I am Buddhist, but it is irrelevant. Such a pleasure to meet up with old friends. OK, one more story. We stopped on the road to my former base at Dong Tam, and bought some sugar cane juice from an old dear. We took a break and chatted a while. Turns out her Dad was a VC, and she was a 14 year-old girl in 1967, had a job cleaning the camp when I was there. I didn't know her of course, but she said she used to draw maps of the camp and smuggle them out to Dad, who would meet up with his buds at night and drop rockets on us. We had a good laugh.In her 60s, I told her she was still a pretty lady; she blushed and said she was still single, never married. What a sweetheart. Left her a nice tip for the juice.

And so it went. Went on down the road to Ap Bac, site of a disastrous battle for the ARVN in '63; then back to Saigon, and more sights. Pleiku was just as good. Phong came up from Danang and met us with two other fine fellows - Hrill (Jarai) and Vinh (Vietnamese/Bahnar). I couldn't believe it when Hrill told me he was a grad of Univ of Hawaii Manoa - where I got my MPH. He had just returnedafter a full scholarship. Now working for an NGO, helping the Jarai.Talk about coincidences. He is now a 'bro of course. :>) Very outgoing, laid back island-type guy, very popular in the area, knew the stunning Vietnamese Pleiku TV news presenter, who was being photographed on the 'Road of Love' - a tree-lined road popular for pre-wedding photos. I knew of the sensitivity of the area after reading about it - the unrest and demonstrations against the regime and the ongoing surveillance. We found out first-hand after visiting several villages.

We stopped for lunch at a park-like restaurant very popular with the locals - rice wine, live classical music and good food. The owner was a friend of Hrill, so I got out my laptop and shared some of my old photos. We were gathered around this table outside when, unknown to me, a plainclothes policeman shows up to see what we have been up to.I guess he followed us, or someone reported. Anyway, he listened in for a while, and left, apparently satisfied we were not trying to organize the locals into some kind of anti-government sentiment. Vinh was adamant we continue the next day without Hrill, and we moved onto Kontum and Bahnar villages. I would not let this very minor incident deter your any clients from visiting this area in the least. I believe it was indeed minor, and routine surveillance of foreigners' activities. The guides made it very clear in advance that some areas we could not go to, and when they said it was time to leave a place, we move out. The last thing any of us visitors want to do is make life difficult for your guides or the locals.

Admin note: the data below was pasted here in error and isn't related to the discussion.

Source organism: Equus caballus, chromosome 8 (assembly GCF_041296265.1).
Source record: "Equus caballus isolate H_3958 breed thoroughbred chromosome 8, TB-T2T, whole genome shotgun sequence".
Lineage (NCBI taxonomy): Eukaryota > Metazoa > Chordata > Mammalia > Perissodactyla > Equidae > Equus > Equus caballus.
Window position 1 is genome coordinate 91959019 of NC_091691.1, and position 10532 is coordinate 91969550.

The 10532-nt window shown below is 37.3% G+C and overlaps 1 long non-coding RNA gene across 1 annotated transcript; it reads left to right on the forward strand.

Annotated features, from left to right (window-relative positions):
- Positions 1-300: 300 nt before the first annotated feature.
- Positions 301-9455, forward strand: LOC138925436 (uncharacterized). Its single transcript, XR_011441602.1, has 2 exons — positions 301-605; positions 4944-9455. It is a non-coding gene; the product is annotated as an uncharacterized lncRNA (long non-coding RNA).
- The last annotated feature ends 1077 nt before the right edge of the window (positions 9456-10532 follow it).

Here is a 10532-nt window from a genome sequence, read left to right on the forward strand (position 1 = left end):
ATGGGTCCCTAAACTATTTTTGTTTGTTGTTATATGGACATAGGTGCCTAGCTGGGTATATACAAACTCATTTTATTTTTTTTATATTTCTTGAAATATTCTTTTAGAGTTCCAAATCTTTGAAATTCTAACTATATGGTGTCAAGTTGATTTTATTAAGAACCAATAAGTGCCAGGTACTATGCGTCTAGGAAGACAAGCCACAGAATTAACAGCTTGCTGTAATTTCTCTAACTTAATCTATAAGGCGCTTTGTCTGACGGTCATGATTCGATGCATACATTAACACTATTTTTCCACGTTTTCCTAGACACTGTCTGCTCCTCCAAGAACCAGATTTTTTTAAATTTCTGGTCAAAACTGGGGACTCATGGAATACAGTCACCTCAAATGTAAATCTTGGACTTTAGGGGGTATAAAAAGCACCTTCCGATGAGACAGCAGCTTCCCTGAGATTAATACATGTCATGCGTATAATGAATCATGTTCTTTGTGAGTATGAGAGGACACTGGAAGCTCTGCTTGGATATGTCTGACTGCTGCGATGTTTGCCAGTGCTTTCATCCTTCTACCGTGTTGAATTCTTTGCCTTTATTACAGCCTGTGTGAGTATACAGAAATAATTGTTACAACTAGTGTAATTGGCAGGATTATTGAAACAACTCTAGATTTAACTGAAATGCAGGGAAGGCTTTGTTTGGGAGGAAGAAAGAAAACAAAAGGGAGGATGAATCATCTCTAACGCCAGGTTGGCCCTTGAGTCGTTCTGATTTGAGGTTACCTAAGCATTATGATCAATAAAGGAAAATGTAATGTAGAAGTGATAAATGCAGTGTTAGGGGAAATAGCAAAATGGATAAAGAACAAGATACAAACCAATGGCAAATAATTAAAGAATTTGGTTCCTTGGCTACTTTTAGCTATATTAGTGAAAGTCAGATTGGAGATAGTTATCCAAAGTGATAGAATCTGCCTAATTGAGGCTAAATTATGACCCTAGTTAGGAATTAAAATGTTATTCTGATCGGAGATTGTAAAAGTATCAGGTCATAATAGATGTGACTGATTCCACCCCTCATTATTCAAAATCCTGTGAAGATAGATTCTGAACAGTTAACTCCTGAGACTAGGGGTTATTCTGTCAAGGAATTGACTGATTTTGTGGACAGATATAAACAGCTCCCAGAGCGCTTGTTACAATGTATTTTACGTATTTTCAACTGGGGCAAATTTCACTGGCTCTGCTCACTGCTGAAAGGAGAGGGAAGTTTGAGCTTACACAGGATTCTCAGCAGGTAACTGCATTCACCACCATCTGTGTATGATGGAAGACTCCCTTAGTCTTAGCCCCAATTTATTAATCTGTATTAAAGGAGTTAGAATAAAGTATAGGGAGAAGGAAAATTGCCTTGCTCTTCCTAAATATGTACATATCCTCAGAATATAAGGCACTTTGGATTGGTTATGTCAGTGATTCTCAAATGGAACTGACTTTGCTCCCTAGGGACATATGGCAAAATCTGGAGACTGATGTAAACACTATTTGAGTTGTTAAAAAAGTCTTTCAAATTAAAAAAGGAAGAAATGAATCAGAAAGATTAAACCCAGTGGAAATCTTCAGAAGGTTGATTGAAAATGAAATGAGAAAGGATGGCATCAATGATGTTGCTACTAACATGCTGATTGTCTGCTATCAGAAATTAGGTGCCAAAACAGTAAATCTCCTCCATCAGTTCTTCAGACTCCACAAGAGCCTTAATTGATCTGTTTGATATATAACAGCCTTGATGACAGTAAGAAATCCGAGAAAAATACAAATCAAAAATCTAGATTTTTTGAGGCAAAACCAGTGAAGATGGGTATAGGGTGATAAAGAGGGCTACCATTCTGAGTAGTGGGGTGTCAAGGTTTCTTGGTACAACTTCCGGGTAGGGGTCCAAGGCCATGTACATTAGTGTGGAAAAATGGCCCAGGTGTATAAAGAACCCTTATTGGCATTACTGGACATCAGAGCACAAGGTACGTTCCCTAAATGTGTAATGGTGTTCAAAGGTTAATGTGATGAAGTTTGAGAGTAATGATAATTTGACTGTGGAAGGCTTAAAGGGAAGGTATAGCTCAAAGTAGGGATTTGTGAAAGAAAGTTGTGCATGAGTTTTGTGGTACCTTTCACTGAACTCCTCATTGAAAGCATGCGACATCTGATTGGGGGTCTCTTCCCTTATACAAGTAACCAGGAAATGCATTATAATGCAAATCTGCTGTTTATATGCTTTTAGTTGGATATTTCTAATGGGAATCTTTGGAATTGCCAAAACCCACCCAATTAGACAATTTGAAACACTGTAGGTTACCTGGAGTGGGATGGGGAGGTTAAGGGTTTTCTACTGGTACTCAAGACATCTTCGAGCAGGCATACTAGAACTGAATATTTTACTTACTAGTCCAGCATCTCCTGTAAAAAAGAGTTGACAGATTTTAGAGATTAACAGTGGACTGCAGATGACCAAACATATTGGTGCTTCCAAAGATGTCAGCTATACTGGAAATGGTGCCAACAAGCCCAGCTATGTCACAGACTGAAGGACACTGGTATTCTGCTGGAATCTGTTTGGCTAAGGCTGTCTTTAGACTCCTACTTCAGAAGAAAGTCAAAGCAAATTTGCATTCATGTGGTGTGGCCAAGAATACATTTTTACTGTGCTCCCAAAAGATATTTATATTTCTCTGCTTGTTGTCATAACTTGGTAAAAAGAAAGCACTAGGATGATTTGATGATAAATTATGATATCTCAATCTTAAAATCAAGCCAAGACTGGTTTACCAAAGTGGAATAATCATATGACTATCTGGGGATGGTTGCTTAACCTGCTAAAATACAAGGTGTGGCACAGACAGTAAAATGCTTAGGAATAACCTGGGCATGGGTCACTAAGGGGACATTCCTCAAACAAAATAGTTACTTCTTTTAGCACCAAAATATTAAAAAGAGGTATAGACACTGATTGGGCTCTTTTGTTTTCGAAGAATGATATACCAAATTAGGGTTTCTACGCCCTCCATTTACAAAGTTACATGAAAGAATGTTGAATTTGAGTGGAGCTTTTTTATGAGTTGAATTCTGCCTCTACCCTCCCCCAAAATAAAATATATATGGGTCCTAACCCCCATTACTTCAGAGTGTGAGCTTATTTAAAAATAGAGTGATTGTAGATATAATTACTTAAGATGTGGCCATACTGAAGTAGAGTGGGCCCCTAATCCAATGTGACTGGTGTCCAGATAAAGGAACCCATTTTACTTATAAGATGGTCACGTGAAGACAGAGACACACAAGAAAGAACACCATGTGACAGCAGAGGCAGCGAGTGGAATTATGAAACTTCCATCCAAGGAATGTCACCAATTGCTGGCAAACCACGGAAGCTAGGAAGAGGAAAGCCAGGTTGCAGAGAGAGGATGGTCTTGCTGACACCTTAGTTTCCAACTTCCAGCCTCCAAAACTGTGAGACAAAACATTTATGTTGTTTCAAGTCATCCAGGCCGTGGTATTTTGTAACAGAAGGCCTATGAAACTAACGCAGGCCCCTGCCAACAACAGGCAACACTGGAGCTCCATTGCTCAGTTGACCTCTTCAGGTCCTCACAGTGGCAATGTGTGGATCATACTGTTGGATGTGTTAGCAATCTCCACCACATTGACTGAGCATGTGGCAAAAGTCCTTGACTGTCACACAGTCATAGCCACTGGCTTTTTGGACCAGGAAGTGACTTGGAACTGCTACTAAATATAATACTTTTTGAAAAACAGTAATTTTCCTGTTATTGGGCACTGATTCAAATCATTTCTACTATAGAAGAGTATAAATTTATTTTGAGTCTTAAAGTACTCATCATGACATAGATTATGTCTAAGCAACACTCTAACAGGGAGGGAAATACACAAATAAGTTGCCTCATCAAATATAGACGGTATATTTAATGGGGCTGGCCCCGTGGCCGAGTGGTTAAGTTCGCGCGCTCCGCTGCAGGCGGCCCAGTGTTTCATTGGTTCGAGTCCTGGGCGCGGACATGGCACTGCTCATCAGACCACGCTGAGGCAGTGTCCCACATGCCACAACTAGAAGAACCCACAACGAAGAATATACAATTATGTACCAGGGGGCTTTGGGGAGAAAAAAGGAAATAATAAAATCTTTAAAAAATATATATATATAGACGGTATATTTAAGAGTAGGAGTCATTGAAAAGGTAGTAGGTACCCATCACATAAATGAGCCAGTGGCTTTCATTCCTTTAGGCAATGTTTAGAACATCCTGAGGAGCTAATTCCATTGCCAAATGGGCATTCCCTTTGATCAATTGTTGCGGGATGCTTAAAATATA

Vinh was great. He apologized for his abrupt manner - necessary at the time - due to being 1/2 Vietnamese :>). We visited his monastery in Kontum where he studied to be a priest (became a teacher), visited some old battlefields and ambush sites, visited a Bahnar graveyard, had dinner at his home, did a Bahnar dance with his friends, and just generally had a really interesting and funtime. Everyone loves Hoi An. The rains let up at just the right time, giving Nid and I many hours of walking in old town. The Essence Hotel was fabulous. By far the most attractive, comfortable, hotel of the trip, with fantastic service and excellent food.Very high marks all round.

Hue and Hanoi were amazing; I'd like to return to take more in. The water puppet theater in Hanoi wasbeautiful and fun, loved the music. We connected with my friend's Dad and his wife in Hanoi. In fact I am very glad I left the last two full days free, as we really got on, and spent the time with them. It seems Trao was born in the camp where Ho Chi Minh hid out in 1945, where her father was a part of that group. She is an amazing and very determined lady, having gotten her PhD doing research on leprosy, and head of the Dept of Immunology and Molecular Biology at the National Institute of Hygiene and Epidemiology, Hanoi, formerly the Pasteur Institute. We found out while touring the Temple of Literature her great-great-etc. grandfather was a mandarin, and director of the branch university in Hue in 1737.His academic gown is on display in the Temple of Literature. Quite a family history. They are coming to Chiang Mai on Jan 1; looking forward to hearing more of their story. So, those are some of the highlights.

I tipped all the guides and drivers at least double the suggested rate, usually more. I cannot speak highly enough about them all. Without them we would not have seen what we saw nor meet the people we met. But you knew that ^_^. Is there anything more I can do for them regarding recommendations. I have droned on enough here. Of course I will put an outstanding review on your website, obviously shorter and to the point.